The blood-brain barrier has been referred to in research as the "holy grail." The purpose of it is to protect the brain from certain toxins; however, the flip side of that means that some drugs to treat neurological conditions like Alzheimer's, cancer, and brain trauma cannot get through its fortress-like structure.
Cells that cause cancer can get through it however, and that is why researchers are so focused on understanding how it works and trying to find ways for beneficial medicines to get past it to treat brain disorders.
So far the research has focused on making cellular models of the BBB in the lab and then being able to manipulate them to reveal the underpinnings of how they work. Models using animal cells have been the standard so far, but they aren't always ideal. Getting human tissue is also difficult, which has made the quest to develop a lab-created model a research priority. Dr. Zaynah Maherally and her team at the University of Portsmouth may have come up with a good option that comes very close to the real thing, and hopefully, it could be the way forward in treating neurological disease. Models are also useful in testing drugs since there is no risk of injury or side effects to animals or humans. They are necessary for simulating what happens when a new drug is administered. The study out of the University of Portsmouth is the product of years of intense work, and the results were recently published in the Federation of American Societies of Experimental Biology journal.
Dr. Maherally explained, in a press release, "The blood-brain barrier is strikingly complex and notoriously difficult for scientists to breach. Its role, to protect the brain, makes it difficult for most drugs to make their way into the brain to treat brain tumors. It is a dynamic structural, physiological and biochemical fortification that, in essence, protects the brain by providing multiple layers of armor, stopping molecules from entering the brain. It's highly selective in what it allows past. In a person with a brain disease like a brain tumor, or other neurological conditions such as Parkinson's disease, dementia or head injuries, the strikingly complex defense works against medics and scientists trying to deliver what could be life-saving or life-prolonging treatments."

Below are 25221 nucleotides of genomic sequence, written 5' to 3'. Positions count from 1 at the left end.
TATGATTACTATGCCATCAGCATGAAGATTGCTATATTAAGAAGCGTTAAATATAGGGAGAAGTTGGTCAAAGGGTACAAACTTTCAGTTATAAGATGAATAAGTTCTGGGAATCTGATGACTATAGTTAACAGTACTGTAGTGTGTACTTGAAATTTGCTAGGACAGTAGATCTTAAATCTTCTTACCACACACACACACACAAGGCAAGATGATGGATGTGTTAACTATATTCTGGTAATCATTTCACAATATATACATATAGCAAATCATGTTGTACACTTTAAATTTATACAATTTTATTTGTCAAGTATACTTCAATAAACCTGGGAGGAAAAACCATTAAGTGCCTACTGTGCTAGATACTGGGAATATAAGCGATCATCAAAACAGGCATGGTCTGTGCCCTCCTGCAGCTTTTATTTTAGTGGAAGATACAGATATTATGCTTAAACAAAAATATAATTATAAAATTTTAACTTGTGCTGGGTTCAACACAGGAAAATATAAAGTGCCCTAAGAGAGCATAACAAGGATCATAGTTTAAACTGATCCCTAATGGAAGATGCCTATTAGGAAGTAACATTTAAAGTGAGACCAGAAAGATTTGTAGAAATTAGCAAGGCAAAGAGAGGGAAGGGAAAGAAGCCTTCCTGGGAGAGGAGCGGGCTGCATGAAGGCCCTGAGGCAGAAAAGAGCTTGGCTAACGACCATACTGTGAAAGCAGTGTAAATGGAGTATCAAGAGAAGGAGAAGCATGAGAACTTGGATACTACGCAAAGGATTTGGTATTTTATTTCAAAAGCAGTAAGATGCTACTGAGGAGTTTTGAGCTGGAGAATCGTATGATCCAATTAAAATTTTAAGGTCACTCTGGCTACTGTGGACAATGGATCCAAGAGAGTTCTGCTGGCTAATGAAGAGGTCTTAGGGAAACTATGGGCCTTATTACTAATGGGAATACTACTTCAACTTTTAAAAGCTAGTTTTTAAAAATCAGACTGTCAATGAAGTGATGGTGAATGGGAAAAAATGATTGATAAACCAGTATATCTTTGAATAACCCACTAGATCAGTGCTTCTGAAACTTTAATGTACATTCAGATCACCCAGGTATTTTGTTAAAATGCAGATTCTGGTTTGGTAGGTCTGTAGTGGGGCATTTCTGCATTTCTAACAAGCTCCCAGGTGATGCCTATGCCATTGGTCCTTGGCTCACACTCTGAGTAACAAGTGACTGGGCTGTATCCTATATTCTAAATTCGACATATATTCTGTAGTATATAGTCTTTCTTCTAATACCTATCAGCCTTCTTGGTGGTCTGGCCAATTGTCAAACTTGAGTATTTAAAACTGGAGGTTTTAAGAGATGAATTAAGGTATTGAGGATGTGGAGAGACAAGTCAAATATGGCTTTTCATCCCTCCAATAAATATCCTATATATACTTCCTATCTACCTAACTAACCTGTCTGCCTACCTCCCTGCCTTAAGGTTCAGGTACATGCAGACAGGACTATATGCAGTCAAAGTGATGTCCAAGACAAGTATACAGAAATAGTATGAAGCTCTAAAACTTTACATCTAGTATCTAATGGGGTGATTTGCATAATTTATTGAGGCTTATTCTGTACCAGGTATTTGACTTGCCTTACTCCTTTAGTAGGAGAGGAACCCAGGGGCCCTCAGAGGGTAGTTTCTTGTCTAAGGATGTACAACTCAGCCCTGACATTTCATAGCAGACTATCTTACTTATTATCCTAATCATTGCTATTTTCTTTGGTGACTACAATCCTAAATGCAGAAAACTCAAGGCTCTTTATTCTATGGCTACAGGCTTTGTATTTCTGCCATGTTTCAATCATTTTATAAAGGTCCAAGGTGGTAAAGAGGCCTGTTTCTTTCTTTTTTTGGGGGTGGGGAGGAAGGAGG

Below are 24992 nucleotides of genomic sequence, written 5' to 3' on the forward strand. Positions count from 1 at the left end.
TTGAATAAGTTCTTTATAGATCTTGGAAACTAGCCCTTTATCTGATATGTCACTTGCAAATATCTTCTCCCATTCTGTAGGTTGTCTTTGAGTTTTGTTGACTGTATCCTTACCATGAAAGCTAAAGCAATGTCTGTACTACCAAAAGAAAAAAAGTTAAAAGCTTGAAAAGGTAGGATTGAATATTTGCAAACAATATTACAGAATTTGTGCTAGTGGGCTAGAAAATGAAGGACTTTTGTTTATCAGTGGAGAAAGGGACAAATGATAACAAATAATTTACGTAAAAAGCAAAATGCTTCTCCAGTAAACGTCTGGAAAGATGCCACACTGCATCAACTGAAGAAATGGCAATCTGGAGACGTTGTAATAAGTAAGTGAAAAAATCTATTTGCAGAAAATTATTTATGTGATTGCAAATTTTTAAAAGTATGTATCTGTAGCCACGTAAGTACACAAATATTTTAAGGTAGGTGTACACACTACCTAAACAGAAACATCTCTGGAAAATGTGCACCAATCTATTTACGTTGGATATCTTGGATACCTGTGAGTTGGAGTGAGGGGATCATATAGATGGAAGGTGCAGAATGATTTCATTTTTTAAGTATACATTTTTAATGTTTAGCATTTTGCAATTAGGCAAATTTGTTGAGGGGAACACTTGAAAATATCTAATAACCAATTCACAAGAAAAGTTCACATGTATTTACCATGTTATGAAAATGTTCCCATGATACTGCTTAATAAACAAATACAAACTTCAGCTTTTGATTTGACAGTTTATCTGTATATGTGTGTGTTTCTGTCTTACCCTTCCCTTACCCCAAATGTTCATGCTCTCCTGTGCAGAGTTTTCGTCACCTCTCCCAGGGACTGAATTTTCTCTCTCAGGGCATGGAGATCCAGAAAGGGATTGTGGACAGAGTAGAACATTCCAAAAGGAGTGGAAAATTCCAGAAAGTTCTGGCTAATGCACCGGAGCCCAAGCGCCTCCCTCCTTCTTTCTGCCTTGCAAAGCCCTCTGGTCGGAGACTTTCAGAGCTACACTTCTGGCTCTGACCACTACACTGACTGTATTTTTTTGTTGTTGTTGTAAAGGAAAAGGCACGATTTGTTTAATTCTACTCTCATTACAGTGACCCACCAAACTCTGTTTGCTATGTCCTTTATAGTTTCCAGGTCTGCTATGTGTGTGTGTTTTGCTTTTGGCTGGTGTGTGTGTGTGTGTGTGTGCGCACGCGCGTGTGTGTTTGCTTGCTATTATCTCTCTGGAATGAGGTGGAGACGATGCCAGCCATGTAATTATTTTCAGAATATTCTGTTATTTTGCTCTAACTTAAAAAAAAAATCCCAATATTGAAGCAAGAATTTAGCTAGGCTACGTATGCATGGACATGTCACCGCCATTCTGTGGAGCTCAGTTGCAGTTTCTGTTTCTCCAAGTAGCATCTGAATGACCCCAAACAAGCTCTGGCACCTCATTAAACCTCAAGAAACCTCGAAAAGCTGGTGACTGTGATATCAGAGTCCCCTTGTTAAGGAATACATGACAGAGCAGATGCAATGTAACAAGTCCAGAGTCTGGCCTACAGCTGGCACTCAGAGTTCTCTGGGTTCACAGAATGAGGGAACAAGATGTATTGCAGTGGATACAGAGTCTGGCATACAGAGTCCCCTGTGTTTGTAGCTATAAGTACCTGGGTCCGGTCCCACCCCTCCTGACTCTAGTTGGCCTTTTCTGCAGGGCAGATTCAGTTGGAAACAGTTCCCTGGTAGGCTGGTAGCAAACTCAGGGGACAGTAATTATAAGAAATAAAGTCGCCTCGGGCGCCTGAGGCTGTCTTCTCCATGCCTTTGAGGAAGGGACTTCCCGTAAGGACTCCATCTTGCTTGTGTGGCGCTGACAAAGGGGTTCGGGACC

The model developed by the team at Portsmouth is the first of its kind, and hopefully, it will be useful for neuroscience researchers. Professor Geoff Pilkington, from the University of Portsmouth, led the research and stated, "This is the first real, 3D, all-human blood-brain barrier model and it's hugely significant in our field."
The model is uniquely suited to finding out cancers metastasize from the breast or lung to the brain. It will also be a perfect medium to test nano-particle delivery of drugs and to attempt to create temporary openings in the barrier that will let medications pass into the brain. It will also shorten the time it takes to test a new drug, getting it to clinical trials faster.